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Newark Regional Transportation Center. Newark, Delaware.

A new train station for SEPTA reflects the high-tech campus in which it’s located. Technology is incorporated into the building’s design as an example of sustainability and energy efficiency.

Located within the University of Delaware's Science, Technology and Advanced Research Campus, a new landmark train station is being designed.  Extensive site design reflects the urbanism of the mixed-use development.  The site design accommodates over 450 cars and bicycle storage. It will include a ticket building, platform with passenger amenities, and pedestrian bridge that spans the tracks. The hallmark of the design is the extensive use of sustainable and environmental design features, such as rain gardens on the platforms, photovoltaic arrays, and vegetative roofs.

Newark Regional Transportation Center
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Services Performed
Project Highlights


WRA is designing a new high-level platform along Amtrak’s Northeast Corridor to serve Amtrak trains and SEPTA regional rail. The station will also interface with DART and Unicity fixed-route bus services.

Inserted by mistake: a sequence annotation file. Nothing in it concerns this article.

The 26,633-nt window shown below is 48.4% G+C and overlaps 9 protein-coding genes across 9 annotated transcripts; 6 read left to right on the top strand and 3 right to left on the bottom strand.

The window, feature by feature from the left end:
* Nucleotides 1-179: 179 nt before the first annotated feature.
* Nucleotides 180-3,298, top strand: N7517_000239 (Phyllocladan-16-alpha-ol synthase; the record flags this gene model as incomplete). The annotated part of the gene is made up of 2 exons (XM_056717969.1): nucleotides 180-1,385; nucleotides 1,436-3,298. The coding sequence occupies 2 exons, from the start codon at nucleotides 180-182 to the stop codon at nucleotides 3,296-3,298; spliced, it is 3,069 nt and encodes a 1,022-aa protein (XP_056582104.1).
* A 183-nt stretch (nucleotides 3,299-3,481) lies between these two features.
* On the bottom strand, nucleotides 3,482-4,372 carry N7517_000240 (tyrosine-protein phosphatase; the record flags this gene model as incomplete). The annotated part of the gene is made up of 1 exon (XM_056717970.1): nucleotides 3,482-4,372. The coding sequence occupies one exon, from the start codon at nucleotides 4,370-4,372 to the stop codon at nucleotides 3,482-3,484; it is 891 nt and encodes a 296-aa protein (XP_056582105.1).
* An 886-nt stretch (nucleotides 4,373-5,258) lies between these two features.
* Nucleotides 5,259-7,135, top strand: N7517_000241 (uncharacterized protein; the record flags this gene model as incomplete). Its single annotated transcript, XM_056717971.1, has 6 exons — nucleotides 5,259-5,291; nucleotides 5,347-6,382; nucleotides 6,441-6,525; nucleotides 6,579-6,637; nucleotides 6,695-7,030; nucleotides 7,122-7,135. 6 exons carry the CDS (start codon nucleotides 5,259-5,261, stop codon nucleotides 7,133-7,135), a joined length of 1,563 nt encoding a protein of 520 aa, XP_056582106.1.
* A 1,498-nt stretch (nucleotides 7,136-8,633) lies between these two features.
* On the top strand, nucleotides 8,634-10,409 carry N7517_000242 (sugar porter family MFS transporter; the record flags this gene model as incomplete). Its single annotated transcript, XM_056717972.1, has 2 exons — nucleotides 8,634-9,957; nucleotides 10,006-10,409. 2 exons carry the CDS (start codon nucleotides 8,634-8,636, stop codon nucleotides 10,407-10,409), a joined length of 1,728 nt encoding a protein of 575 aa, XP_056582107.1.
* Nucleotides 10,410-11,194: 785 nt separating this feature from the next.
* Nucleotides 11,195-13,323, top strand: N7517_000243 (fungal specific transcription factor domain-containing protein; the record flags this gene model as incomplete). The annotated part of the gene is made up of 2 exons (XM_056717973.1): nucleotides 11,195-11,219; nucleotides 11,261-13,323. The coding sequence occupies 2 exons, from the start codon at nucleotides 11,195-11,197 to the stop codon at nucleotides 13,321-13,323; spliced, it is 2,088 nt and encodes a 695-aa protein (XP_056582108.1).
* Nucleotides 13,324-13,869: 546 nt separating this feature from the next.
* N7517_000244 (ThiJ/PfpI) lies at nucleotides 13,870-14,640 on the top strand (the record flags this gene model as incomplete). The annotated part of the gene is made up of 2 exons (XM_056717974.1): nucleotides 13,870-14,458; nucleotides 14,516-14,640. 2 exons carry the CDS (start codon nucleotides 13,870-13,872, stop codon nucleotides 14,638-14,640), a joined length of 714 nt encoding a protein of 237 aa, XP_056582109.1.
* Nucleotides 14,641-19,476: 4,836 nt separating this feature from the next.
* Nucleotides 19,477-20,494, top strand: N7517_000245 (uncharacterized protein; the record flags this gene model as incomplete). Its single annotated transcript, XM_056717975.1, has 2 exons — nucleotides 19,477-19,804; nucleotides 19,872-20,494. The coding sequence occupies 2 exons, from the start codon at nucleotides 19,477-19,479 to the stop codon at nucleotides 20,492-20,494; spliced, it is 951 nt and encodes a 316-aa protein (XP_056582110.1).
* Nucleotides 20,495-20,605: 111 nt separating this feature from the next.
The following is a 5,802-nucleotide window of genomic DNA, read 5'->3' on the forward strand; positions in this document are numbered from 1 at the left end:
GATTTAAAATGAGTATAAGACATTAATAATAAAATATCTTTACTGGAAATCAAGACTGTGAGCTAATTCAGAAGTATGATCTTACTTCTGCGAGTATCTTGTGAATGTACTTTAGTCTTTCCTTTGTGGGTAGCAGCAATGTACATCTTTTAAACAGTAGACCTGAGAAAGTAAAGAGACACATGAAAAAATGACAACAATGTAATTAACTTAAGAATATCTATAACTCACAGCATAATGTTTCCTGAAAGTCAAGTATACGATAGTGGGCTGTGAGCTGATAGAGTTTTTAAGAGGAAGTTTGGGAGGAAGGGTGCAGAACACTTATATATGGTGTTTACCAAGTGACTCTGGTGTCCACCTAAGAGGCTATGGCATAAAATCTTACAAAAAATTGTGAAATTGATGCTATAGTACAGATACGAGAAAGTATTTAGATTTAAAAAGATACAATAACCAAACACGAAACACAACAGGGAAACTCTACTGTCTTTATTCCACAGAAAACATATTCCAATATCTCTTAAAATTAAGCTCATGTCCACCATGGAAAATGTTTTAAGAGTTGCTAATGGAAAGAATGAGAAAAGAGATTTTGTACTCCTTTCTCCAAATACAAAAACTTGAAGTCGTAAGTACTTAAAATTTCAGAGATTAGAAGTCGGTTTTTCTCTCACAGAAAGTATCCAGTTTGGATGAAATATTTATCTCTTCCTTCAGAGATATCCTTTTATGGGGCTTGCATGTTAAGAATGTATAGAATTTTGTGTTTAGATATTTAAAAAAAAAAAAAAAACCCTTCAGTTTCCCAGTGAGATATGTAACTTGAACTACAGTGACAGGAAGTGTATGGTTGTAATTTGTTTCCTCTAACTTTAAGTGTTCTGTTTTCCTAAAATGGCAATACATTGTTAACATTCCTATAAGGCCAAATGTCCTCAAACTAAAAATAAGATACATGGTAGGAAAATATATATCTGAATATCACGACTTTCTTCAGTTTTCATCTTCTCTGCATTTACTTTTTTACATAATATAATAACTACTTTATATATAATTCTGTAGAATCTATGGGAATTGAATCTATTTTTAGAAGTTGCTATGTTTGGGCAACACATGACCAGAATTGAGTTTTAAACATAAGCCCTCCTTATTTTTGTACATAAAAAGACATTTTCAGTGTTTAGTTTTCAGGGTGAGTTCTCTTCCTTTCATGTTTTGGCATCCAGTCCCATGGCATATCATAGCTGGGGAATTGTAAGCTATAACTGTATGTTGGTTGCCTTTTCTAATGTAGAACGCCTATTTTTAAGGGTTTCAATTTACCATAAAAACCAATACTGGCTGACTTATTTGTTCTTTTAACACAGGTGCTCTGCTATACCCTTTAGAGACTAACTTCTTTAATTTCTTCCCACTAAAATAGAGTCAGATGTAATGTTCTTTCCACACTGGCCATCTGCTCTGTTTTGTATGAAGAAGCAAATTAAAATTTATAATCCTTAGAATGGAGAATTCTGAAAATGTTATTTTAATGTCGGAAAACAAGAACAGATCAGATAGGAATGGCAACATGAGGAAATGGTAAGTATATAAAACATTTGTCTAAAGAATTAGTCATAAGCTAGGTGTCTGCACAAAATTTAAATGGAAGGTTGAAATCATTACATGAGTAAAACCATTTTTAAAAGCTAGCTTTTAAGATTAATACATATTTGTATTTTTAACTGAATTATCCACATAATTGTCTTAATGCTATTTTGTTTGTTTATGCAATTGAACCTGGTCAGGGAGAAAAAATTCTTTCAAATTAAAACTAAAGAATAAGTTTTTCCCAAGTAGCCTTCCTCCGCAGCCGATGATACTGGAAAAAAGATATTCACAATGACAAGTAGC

Civil/Land Development

Civil/site design includes a new access road from South College Avenue that will form part of the STAR Campus street grid. A new 450-space parking lot incorporates transit access, kiss-and-ride, and electric vehicle charging stations. Major utility relocations are also included.


The station building is inspired by the adjacent technology-centered campus and the former Frank Furness-designed station, directly across the tracks. The design features overhanging brackets and brick to recall the historic station and photovoltaic arrays and vegetative roofs for sustainability.


WRA is responsible for structural design of the entire project, consisting of a station building, stair/elevator towers, 300-foot pedestrian bridge, and 850-foot wide train platform.


Provided topographic surveys based on aerial LiDAR mapping combined and merged with traditional field gathered survey data. Performed surveys to established existing right of way and property lines. Wire heights and top of rail elevations were extracted from the LiDAR data.